Dispute resolution specialist unleashes on colleague

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Dispute resolution specialist unleashes on colleague

A family dispute resolution practitioner who behaved aggressively and unprofessionally towards a female colleague was not unfairly dismissed, a tribunal has ruled.

A family dispute resolution practitioner who behaved aggressively and unprofessionally towards a female colleague has lost his bid for unfair dismissal.

The Fair Work Commission found Peter Hanson's conduct was 'highly inappropriate' in a workplace setting and he had shown a total lack of remorse for his behaviour.

Background


In September 2018 Mr Hanson was involved in an incident with his colleague Catherine Johnson.

Ms Johnson had attended to a client of Mr Hanson's while he was temporarily out of the office; on his return the pair had disagreed about whether the appointment had been necessary. 

Not long after, Mr Hanson allegedly entered Ms Johnson's office, threw the client's file down on her desk, and yelled at her to complete some paperwork. 

Ms Johnson said he made aggressive hand motions, was red in the face and became progressively angrier when she refused his request to complete a report, which she deemed to be unnecessary.

She said that she felt threatened, scared and was unable to leave her office as Mr Hanson was standing in the doorway.

Two other colleagues heard the altercation, with one saying Ms Johnson was visibly shaken and upset after the incident.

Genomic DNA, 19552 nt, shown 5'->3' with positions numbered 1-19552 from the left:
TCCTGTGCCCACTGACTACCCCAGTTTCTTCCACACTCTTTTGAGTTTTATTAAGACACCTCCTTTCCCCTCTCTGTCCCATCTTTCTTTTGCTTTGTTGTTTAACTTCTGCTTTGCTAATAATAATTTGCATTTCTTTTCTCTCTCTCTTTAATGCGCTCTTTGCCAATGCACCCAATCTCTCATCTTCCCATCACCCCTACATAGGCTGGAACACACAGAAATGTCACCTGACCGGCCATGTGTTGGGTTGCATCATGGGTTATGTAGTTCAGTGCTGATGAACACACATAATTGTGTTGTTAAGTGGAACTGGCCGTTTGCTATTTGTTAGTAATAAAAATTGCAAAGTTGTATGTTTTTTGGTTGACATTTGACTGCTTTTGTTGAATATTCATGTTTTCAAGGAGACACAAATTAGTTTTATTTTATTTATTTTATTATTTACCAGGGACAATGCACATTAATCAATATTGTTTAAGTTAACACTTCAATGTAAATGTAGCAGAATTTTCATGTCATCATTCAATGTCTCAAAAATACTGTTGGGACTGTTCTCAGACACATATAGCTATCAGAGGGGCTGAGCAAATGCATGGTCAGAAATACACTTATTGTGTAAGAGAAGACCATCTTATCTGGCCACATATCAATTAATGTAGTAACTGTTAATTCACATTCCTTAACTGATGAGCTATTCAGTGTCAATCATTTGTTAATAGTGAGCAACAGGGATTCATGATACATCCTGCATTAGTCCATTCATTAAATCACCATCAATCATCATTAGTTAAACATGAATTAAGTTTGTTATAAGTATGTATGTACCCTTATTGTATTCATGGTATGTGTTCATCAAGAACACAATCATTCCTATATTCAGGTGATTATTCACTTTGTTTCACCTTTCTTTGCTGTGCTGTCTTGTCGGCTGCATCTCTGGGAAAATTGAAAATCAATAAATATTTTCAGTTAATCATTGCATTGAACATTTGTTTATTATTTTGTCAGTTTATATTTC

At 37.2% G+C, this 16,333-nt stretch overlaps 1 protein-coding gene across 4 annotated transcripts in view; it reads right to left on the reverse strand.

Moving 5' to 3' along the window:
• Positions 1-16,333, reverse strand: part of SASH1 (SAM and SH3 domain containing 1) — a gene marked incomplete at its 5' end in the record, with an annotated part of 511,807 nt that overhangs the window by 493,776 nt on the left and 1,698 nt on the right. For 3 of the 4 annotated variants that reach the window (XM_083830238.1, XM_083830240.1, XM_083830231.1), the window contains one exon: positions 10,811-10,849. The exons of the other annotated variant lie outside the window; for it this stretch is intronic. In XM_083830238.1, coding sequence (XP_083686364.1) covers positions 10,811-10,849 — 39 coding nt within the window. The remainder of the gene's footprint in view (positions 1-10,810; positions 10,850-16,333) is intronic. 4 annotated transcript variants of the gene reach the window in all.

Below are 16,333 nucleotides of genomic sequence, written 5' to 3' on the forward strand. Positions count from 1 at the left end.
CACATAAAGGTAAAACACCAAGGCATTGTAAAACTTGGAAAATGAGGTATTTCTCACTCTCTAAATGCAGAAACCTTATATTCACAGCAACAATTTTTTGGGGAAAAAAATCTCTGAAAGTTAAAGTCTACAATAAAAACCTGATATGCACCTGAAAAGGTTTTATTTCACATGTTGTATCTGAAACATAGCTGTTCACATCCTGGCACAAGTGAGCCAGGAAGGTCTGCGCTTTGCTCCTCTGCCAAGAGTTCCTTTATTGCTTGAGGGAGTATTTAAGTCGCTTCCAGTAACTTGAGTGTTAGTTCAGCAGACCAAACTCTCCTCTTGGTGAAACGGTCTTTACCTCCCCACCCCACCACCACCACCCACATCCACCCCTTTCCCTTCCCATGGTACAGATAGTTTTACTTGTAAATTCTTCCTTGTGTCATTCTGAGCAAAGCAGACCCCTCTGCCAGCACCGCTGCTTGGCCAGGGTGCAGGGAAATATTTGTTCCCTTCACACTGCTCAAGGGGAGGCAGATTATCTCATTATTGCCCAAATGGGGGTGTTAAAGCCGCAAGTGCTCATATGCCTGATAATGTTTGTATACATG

Mr Hanson denied he had raised his voice, or that he was angry, annoyed or frustrated. When pressed, he accepted things may have been 'a bit testy' but not 'tense'.

He submitted his dismissal was unfair because his conduct was not as alleged and he was the victim of 'bullying and mobbing'.

Evidence lacked credibility


Commissioner Sarah McKinnon found Mr Hanson was not a persuasive witness.

She said he "downplayed the incident to such a degree... that his version of events on that day lacks credibility".

The commissioner was satisfied Mr Hanson had raised his voice at Ms Johnson in a tone that was loud enough to be heard from 10 metres away.

She also found he had stood over Ms Johnson, thrown a client file on her desk and had acted aggressively.

"His conduct, combined with his total lack of remorse or insights into his behaviour, persuades me that there was a valid reason for dismissal", commissioner McKinnon said.

She also found the dismissal had not been harsh, unjust or unreasonable.

Read the judgment


Peter Hanson v FMC Mediation and Counselling Victoria T/A Better Place Australia [2019] FWC 2903
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